The World is Dying, Long Live the World!

By Mohammed OdusanyaMohammed Odusanya

In the midst of a global pandemic, one in which suffering – especially for those who are poor and/or live in the global south –  has been needlessly prolonged by the greed of a capitalist class and Western governments unwilling to cede their interests in profit and domination, I have been doing the work of writing letters, drafting dossiers, compiling sources and drawing attention to human rights abuses occurring around the world.

Sculpture at Parc Jean-Drapeau. Site of the 1967 International and Universal Exposition (Expo 67). Image taken by author.

At the beginning of my internship, I was worried I would be consumed by pessimism. How else would I process the epidemiological (amongst other things) disaster of COVID 19 and the ongoing violence of human rights violations?

To my surprise, this has not been the case. Part of it, I suspect, is due to the optimism of my colleagues at the Raoul Wallenberg Centre for Human Rights. Their dedication to the causes they champion made it difficult to not be a little bit hopeful, in spite of, well, everything.

I also think that I am more overwhelmed by the feeling that the world is ending. I don’t say this as hyperbole. Our pre-COVID world, for better or worse, is firmly in the past, and it is clear what will emerge after will be significantly different. Although the COVID-19 pandemic has further revealed the unsustainability of our current economic system and modes of governance, it has also shown its resilience. More than anything profit has dictated who survives this pandemic, and it is only those who survive who will be able to shape our world.

This summer was, according to the Canadian government, supposed to be the beginning of a return to normal. There were even hopes that my internship would occur in person. Yet, as the summer dragged on and I struggled to find appointments for my immediate family and me on overtaxed booking systems in two provinces, while also worrying for my extended family in Nigeria who had virtually zero access to any COVID-19 vaccine, I concluded that universalist principles of the Human had reached their end. Previous modes of dehumanization (war, genocide) have become so ubiquitous that (Western) governments feel no need to provide justification as to why a majority of the world’s peoples remain unvaccinated for no other reason than profit.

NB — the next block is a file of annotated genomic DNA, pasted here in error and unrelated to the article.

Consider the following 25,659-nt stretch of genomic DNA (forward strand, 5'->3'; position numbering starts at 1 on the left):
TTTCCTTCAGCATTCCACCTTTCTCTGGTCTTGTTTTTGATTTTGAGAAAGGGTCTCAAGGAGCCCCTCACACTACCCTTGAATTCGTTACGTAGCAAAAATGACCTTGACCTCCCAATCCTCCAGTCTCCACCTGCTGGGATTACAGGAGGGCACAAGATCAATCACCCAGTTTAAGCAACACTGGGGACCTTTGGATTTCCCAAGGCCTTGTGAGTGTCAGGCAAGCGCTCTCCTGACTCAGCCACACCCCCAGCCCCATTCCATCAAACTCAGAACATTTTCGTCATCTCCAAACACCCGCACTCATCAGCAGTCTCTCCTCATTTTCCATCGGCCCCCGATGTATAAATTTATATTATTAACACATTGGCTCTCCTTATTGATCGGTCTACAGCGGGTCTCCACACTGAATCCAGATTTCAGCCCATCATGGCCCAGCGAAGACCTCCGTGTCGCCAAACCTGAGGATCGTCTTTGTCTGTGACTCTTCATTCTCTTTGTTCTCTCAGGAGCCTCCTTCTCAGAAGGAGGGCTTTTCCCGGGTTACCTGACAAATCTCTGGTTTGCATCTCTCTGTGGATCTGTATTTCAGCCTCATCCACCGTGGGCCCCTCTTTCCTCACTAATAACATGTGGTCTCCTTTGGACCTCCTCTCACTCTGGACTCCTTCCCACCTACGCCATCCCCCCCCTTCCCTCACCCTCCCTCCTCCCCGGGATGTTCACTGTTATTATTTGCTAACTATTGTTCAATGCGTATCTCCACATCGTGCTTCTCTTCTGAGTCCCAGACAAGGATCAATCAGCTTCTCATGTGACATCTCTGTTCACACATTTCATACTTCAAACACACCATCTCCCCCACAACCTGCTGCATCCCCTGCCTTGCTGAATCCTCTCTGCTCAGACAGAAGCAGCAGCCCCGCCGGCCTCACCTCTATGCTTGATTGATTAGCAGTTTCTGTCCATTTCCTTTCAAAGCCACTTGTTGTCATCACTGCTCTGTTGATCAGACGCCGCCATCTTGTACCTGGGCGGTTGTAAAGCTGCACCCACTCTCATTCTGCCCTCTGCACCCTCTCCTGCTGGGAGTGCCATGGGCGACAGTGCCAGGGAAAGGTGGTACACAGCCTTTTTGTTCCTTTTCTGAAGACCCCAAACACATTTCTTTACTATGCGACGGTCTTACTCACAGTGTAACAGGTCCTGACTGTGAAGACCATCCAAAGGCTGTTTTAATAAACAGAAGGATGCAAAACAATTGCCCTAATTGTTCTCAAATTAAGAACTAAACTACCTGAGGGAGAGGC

Rather than attempt to reconcile the widespread dehumanization of the world’s poor with the work I was doing, this summer has lead me to consider what it means to move beyond a framework of the human? If the idea of shared humanity (a notion that has always been violently contested) cannot prompt those in power to save lives then perhaps it is time to abandon it altogether.

Zooming, Tweeting, and Slacking for Change: Human Rights Work during a Global Pandemic

Mohammed OdusanyaBy Mohammed Odusanya

At this point in the pandemic, it might feel obvious to state that the past year has changed everything. My first foray into the legal profession has taken place mainly via Zoom and Google Docs. A reality I could have never imagined a year-and-a-half ago.

On one hand, I mourn the irreplaceable experience of working alongside, and learning from, my colleagues in person. And yet, I have found that working remotely has also given me novel opportunities to approach the work I am tasked with in a more creative fashion.

For instance, one of my first tasks at the Raoul Wallenberg Centre for Human Rights (RWCHR) was to develop a dossier on an individual whom the RWCHR might represent in the future. As I attempted to find credible sources pertaining to this individual, an (unrelated) twitter notification flashed across my phone screen.

I had a sudden realization: why not search his name on Twitter? It worked. I was able to get on the ground reporting from citizen journalists, and better gauge how the human rights issue that the individual was facing and was being perceived by citizens in that country. Furthermore, using social media allowed me to see which local NGOs – most of whom did not have large digital footprints elsewhere – were raising awareness on the issue. In sum, Twitter allowed me to find sources beyond traditional Western newspapers and human rights organizations.

Of course, this is not to say that the pandemic is the reason I was able to conduct research on Twitter. Rather, I believe that the RWCHR’s approach, one which has fully embraced digital collaboration, made me more willing to consider using non-traditional research channels in my own work. In turn, I learned a valuable lesson, sooner than I might have otherwise: the fight for human rights occurs everywhere, both in offline and online spaces.

As my work with RWCHR continues, I hope to continue to learn how to aid the fight for justice IRL or via Slack, Google Docs, email, Zoom and all the other unique modes of communication that life in the pandemic has brought to us.

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